As I promised in earlier posts, here is one of the many events that I lived through and one which has helped shape me into the woman I am today. This is the first of 7 posts I have written about in my personal blog under the Violated chapter title.
The decision to repeat these posts here was not made with ease and it is not aimed at gaining anyone’s sympathy or vote. Rather to cast some much-needed focus onto what happens routinely to many women who live under Islam.
Remember that this is my personal experience and I have met many men and women who have lived similar if not the same experiences. No sweeping generalizations are made or should be assumed here.
At the age of 22 and in my final year of medical school I would, once again, experience the unimaginable and horrifying so-called justice system/ Sharia law of Saudi Arabia. Here I was, a keen and enthusiastic young Doctor to be with her bright future close by as my exams were a mere 2 months away before I would finally receive that amazing diploma and add the to letters M.D to my last name.
What an accomplishment and what excitement that held for me. Here I am studying my butt off and working while I did that as the last 3 years were mainly clinical ones where the medical students would start doing night duties. I was smart, loved what I did and always enjoyed a good puzzling case that kept me up all night at the hospital.This helped me as the abuse in my home was as always-ongoing.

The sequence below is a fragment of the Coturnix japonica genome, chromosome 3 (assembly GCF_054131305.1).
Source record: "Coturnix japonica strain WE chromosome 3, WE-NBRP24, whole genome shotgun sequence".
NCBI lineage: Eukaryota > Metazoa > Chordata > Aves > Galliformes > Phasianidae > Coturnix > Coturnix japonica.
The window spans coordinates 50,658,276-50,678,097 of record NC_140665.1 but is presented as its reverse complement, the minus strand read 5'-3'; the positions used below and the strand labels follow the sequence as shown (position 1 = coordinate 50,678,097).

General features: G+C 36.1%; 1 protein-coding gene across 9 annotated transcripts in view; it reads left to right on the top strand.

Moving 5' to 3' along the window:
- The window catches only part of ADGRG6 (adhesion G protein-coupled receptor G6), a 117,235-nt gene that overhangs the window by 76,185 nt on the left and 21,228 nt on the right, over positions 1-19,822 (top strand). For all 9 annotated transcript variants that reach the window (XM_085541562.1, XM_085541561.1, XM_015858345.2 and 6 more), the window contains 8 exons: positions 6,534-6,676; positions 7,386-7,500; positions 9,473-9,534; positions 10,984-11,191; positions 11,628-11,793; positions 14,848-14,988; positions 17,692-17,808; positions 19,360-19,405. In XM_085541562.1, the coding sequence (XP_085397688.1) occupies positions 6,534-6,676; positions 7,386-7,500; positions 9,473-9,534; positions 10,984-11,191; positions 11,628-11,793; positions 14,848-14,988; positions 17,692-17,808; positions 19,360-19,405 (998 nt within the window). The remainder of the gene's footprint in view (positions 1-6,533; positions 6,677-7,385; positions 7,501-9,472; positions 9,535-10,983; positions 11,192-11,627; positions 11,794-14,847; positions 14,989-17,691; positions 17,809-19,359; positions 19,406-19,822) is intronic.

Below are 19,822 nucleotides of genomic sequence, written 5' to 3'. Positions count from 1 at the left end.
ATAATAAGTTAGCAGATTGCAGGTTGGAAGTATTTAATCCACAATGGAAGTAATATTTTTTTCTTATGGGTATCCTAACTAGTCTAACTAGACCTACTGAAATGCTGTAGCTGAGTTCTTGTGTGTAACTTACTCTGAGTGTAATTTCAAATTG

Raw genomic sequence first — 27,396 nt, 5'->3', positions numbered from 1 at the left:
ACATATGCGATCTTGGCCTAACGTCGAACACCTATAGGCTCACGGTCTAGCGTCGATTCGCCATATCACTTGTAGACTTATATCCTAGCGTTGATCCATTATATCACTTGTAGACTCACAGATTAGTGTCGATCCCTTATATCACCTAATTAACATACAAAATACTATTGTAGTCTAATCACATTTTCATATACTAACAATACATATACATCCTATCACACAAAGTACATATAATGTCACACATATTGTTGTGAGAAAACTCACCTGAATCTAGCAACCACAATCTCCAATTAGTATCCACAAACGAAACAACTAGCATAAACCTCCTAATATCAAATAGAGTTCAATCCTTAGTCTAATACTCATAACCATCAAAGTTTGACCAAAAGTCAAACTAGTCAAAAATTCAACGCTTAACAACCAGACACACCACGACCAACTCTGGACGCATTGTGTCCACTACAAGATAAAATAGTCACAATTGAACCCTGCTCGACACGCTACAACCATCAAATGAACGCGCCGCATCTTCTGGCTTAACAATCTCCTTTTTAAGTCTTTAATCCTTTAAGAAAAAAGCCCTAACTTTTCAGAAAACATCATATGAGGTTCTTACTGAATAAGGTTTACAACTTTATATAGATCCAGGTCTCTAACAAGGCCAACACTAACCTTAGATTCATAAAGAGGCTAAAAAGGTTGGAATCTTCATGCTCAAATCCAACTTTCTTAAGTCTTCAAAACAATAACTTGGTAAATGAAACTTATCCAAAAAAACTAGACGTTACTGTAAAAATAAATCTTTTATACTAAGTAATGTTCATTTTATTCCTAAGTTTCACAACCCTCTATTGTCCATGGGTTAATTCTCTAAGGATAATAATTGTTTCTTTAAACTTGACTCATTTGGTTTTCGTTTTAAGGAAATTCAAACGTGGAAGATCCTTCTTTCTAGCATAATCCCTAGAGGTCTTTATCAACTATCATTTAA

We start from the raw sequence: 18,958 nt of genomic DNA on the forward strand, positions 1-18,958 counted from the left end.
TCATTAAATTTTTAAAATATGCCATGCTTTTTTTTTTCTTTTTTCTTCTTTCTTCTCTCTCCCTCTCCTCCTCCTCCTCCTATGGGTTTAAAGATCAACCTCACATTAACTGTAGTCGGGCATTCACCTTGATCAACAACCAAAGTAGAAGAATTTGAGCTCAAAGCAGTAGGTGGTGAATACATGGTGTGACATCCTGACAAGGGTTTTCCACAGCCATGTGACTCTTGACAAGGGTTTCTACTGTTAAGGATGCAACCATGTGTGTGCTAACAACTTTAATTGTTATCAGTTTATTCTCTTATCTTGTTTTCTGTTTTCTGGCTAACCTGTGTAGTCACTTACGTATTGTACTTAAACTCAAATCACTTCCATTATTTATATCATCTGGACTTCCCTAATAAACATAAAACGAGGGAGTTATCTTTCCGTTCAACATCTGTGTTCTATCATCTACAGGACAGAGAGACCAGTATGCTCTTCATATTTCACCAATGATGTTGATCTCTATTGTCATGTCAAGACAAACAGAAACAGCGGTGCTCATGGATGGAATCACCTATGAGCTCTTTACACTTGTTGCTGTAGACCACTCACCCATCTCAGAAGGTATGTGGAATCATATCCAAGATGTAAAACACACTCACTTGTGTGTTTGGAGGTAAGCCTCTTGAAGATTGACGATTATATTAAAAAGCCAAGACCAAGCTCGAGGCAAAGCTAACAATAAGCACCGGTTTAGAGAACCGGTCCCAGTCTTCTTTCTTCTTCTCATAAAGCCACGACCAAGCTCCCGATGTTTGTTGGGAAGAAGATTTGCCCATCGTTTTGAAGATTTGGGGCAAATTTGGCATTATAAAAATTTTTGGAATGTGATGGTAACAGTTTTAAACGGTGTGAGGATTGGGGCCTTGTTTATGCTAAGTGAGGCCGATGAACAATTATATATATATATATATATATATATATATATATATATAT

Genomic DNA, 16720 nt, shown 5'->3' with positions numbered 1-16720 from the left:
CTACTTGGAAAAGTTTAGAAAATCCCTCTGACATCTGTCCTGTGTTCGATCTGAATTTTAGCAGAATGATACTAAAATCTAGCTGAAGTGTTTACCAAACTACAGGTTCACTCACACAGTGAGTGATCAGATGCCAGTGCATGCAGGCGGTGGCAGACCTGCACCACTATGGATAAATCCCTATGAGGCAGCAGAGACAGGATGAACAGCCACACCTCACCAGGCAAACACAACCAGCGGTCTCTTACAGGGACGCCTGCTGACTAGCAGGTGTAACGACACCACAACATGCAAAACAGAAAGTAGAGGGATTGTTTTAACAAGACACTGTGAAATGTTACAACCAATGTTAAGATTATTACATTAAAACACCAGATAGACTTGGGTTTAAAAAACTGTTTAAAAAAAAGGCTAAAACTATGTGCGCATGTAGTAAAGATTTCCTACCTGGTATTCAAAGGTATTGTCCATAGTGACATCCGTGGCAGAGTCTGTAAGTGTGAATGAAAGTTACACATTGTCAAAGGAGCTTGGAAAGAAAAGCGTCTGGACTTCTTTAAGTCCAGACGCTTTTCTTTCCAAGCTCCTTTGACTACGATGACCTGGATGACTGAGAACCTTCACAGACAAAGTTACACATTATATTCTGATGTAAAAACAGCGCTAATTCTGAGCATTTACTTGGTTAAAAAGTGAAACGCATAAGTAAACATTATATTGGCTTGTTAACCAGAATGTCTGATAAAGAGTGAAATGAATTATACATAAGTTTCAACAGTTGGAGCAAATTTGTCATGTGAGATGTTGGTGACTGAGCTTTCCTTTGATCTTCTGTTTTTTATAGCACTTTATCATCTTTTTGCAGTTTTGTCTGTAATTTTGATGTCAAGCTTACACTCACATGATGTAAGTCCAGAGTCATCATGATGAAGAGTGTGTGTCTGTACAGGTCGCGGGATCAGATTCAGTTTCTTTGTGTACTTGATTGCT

Yes, I was 22 and you would think I would be independent at that point but not in Saudi where women have to live with their legal guardian who must be male. In my case, as I was single, that male was my father and his wife.
The days and nights I spent away from home were always a blessing. Up until that day when I was post call (after a 24 hour hospital shift) and it was time for me to go home to rest up. So, I stood there all ready for my driver to come pick me up where he usually does at the hospital’s back door.
I waited…and waited…and waited, and he never showed up. So, me being as tired as I was and after standing under the hot Saudi sun for over an hour, I was ready to either get a cab and go home risking what I knew the consequences would be, as women could not be alone in cabs, or to simply call home to get my stepmother telling me that the driver is too busy to come pick me up.
As I was standing there contemplating, hot, dehydrated and sleep deprived I heard my name being called. I looked around and realized that a good colleague of mine, who happened to be a male, who was on call with me was leaving at that point. He offered to drop me home after I told him how long I had been waiting. He knew about my family situation as we frequently conversed.
YES! please get me home! I said and off I went without any hesitation. I just wanted to go home and sleep. So I hopped in the seat next to him because we thought that way if the religious police were to see us they would not suspect much hopefully and off we went. The drive from the hospital to my home was a good 45 minute one and you would have to pass by some of the stations the religious police resided in.